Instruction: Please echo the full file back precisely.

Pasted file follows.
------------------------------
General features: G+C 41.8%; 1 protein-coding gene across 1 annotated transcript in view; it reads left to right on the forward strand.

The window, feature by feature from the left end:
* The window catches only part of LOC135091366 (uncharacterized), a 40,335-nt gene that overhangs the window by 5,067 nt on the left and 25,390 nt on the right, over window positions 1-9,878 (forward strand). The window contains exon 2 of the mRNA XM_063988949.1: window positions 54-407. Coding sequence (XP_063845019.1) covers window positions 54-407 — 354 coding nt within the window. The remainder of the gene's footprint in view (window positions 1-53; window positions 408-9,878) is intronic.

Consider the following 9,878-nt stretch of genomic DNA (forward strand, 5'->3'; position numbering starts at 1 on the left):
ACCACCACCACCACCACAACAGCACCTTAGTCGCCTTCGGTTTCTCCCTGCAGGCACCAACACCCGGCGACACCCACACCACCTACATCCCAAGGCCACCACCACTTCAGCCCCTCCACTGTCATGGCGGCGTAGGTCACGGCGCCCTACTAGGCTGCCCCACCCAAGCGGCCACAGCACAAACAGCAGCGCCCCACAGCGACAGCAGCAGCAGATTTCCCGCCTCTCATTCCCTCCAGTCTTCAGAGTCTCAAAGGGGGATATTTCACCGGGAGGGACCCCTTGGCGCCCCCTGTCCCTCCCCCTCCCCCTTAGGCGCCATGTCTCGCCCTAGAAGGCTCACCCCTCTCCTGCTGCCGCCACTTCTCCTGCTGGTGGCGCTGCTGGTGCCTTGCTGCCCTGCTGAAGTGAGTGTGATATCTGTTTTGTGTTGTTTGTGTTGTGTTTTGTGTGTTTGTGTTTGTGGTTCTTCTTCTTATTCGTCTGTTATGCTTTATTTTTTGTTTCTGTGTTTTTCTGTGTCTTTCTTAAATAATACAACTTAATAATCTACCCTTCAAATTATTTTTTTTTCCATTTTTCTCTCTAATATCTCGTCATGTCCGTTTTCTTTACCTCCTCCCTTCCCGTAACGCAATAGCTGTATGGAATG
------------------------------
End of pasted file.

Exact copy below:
General features: G+C 41.8%; 1 protein-coding gene across 1 annotated transcript in view; it reads left to right on the forward strand.

The window, feature by feature from the left end:
* The window catches only part of LOC135091366 (uncharacterized), a 40,335-nt gene that overhangs the window by 5,067 nt on the left and 25,390 nt on the right, over window positions 1-9,878 (forward strand). The window contains exon 2 of the mRNA XM_063988949.1: window positions 54-407. Coding sequence (XP_063845019.1) covers window positions 54-407 — 354 coding nt within the window. The remainder of the gene's footprint in view (window positions 1-53; window positions 408-9,878) is intronic.

Consider the following 9,878-nt stretch of genomic DNA (forward strand, 5'->3'; position numbering starts at 1 on the left):
ACCACCACCACCACCACAACAGCACCTTAGTCGCCTTCGGTTTCTCCCTGCAGGCACCAACACCCGGCGACACCCACACCACCTACATCCCAAGGCCACCACCACTTCAGCCCCTCCACTGTCATGGCGGCGTAGGTCACGGCGCCCTACTAGGCTGCCCCACCCAAGCGGCCACAGCACAAACAGCAGCGCCCCACAGCGACAGCAGCAGCAGATTTCCCGCCTCTCATTCCCTCCAGTCTTCAGAGTCTCAAAGGGGGATATTTCACCGGGAGGGACCCCTTGGCGCCCCCTGTCCCTCCCCCTCCCCCTTAGGCGCCATGTCTCGCCCTAGAAGGCTCACCCCTCTCCTGCTGCCGCCACTTCTCCTGCTGGTGGCGCTGCTGGTGCCTTGCTGCCCTGCTGAAGTGAGTGTGATATCTGTTTTGTGTTGTTTGTGTTGTGTTTTGTGTGTTTGTGTTTGTGGTTCTTCTTCTTATTCGTCTGTTATGCTTTATTTTTTGTTTCTGTGTTTTTCTGTGTCTTTCTTAAATAATACAACTTAATAATCTACCCTTCAAATTATTTTTTTTTCCATTTTTCTCTCTAATATCTCGTCATGTCCGTTTTCTTTACCTCCTCCCTTCCCGTAACGCAATAGCTGTATGGAATG